Horse Racing Gowran Park | LeoVegas

Gowran Park

Location and history

Gowran Park may not be quite as famous to racing fans outside of Ireland as the likes of Leopardstown or The Curragh, but it certainly plays its part in the Irish racing calendar.

The most famous of its races is the Thyestes Chase every January, more on that in a bit, but horseracing isn’t the only sport taking place on its premises.

2001 saw a beautiful, truly unique championship golf course built on the Gowran Park estate with five holes played within the racecourse boundary and the other 13 played out in woodland lake settings; a firm but fair test for skilled golfers.

Racing has been going on here since June 1914 when its first-ever meeting was made up of a mix of steeplechase and flat races under the Irish National Hunt rules of racing.

In 2003 the new Grandstand and its facilities were officially opened at a cost of 3.5 million Euros, a facelift that also included upgrading of the stable yard and parade ring areas. Three years later, it was re-classified as a Grade 1 course for National Hunt Meetings for prize money purposes.

Gowran Park is just 10 minutes away from Kilkenny City and less than half a mile away from the village of Gowran.

If you’re driving from Kilkenny, the track is 8 miles away and after taking the N10 and branching right onto the R702, you need to go through the village of Gowran itself and turn right following the Thomastown/Waterford Road. Then drive for a mile and the entrance to the course is on your right.

There are also complimentary coaches going straight from the gates of Kilkenny Castle to the track on race days.

Types of racing at Gowran Park and notable races

Gowran Park hosts 18 fixtures every year with six jump races and 12 flat races taking place on the right-handed oval of around a mile and a half.

Notable events here include Red Mills Day, Shamrock Chase Day, Denny Cordell Day and PwC Champion Chase Day.

But by far the best-known and most prestigious of these is the Thyestes Chase, ran every January over 3 miles and 1 furlong, with 17 fences to be jumped, in what is a sturdy test of jumping and stamina.

Limited to 18 runners and sponsored by bloodstock auctioneers Goffs, the race features horses who often go on to compete in the Irish Gand National, Aintree Grand National or the Cheltenham Gold Cup.

The race takes its name from the racehorse Thyestes, a brilliant horse on the flat in the 1930s who won both (of the only) races it took part in before getting injured and being retired to stud in Yorkshire.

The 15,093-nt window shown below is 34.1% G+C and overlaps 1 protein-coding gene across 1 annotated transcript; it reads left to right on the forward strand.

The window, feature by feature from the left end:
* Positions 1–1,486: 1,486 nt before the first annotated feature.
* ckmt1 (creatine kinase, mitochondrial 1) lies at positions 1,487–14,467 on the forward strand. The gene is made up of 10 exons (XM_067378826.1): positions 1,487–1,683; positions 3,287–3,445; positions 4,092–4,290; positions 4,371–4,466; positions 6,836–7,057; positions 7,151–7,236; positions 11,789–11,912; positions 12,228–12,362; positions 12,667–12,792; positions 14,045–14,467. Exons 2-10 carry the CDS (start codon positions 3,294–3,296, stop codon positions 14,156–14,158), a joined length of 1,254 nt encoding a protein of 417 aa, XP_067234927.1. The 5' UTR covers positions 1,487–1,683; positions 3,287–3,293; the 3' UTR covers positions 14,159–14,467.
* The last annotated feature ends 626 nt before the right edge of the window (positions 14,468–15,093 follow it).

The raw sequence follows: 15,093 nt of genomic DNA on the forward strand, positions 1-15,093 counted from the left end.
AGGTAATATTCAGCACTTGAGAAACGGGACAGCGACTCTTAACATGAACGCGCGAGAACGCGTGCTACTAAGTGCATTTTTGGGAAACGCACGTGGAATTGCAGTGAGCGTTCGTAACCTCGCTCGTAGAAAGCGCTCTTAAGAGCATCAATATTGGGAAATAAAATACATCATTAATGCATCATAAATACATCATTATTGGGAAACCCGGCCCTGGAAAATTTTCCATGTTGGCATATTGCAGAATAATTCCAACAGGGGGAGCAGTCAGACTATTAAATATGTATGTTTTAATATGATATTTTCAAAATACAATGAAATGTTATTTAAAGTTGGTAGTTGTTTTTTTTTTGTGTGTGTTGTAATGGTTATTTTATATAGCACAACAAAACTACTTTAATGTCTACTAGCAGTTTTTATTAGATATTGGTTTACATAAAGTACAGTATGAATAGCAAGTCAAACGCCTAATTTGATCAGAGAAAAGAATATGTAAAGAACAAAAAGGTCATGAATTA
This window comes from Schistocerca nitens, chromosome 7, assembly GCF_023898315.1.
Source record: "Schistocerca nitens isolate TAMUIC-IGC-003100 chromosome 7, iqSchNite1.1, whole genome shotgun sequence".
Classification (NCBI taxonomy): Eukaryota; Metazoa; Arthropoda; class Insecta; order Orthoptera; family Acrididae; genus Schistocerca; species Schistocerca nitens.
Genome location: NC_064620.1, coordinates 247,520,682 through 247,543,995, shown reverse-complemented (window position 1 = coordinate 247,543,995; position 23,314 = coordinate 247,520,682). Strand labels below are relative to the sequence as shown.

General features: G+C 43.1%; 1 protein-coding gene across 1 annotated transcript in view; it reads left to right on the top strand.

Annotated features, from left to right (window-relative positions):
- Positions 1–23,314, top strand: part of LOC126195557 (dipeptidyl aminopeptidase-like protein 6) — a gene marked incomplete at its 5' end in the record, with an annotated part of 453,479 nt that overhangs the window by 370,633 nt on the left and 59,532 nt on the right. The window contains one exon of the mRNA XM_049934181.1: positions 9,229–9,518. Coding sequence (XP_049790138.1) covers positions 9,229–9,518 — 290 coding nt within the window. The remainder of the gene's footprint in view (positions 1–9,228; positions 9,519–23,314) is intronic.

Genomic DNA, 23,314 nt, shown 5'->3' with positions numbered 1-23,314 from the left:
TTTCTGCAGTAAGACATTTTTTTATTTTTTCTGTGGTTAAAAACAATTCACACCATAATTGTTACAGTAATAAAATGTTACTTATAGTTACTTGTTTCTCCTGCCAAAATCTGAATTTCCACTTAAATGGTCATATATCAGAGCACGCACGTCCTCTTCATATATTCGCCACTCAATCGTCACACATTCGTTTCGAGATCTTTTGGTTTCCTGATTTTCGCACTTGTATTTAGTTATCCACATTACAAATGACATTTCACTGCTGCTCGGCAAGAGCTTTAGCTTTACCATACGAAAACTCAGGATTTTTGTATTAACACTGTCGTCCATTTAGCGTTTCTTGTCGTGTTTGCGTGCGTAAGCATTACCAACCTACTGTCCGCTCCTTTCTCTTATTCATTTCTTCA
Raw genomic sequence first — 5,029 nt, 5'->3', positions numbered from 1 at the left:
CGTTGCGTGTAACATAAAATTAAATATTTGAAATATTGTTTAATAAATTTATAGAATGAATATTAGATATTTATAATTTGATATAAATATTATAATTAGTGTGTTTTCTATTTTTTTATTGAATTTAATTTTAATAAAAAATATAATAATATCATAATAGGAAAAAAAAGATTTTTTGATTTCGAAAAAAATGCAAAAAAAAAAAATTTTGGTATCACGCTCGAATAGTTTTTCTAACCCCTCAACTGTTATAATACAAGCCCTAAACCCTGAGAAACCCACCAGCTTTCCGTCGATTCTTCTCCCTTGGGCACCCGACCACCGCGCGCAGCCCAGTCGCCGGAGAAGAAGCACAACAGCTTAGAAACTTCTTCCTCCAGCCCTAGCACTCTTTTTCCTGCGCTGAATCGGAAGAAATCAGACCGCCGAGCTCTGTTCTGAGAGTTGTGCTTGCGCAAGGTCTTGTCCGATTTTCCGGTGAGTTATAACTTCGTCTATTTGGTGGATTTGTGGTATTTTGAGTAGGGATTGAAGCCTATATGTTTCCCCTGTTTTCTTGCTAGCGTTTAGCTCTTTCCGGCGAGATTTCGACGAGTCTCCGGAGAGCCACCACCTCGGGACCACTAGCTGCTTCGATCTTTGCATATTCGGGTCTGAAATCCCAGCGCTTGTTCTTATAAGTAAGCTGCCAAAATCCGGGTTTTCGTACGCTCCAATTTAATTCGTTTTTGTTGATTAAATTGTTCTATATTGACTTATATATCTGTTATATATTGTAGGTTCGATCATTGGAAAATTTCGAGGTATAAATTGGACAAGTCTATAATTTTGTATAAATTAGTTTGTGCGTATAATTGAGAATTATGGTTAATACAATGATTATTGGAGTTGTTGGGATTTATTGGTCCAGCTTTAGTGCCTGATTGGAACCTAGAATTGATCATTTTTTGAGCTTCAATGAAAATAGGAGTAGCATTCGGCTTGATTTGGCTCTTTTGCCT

So, it’s fitting that some excellent horses have won the race over the years. They include three-time Cheltenham Gold Cup winner Arkle (won here in 1964) and Aintree Grand National winners Hedgehunter and Numbersixvalverde, who won at Gowran Park in 2005 and 2006 respectively, before taking the Grand National the following year.

Heroes at Tipperary

Let’s look at the trainers and jockeys who have produced particularly good results here over the years.

Top Trainers


  • Dermot Weld has trained more winners here than anyone else with 130 from 809 horses he’s sent out to race.
  • Just two wins behind at the time of writing with 128 is Aiden O’Brien but the great O’Brien boasts a far better strike rate; his winners came from just 569 entries at a strike rate of 22%, compared to 16% for Weld. That’s the best strike rate of any trainer at this course on the flat.

National Hunt

  • When it comes to National Hunt, the figure of Willie Mullins looms large over anyone else. Not only are his 172 winners there almost three times more than anyone else but his strike rate of 26% is 10 percentage points better than the next best: Noel Meade (16%).

Top Jockeys


  • Pat Smullen leads the way with 112 winners over the years. The now-retired jockey boasted an impressive strike rate of 18% here before calling it a day as a professional jockey in 2018.

    National Hunt

  • The great Ruby Walsh (now retired) won 24% of his races here, saddling 71 winners from 285 starts. It’s the best strike rate of anyone at Gowran Park, though Davy Russell has already overtaken him with when it comes to winners with 76. Given that Russel is still active in his profession, and you’d expect him to pull further clear over the next two seasons or so.

Gowran Park Trivia

  • Gowran Park boasts a few firsts in its history. It was where the first Irish on-course commentary took place in 1952, where the first Tote Jackpot was held in 1966 and was also the first Irish racecourse to have a televised race.

    Racegoers can make the most of their time attending Gowran Park by paying a visit to the village of Kilkenny, a stone’s throw away from the track. Activities to look out for include visiting Kilkenny Castle, climbing Canice’s Round Tower and dropping into the Medieval Mile Museum, formerly a 13th century church and graveyard featuring medieval sculpture and renaissance-era tombs. If you’re getting a little thirsty, then you can rock by the Smithwick’s Experience, where you not only learn about the medieval origins of brewing but also get to taste what it is that’s being brewed: a glass of Ireland’s most popular ale.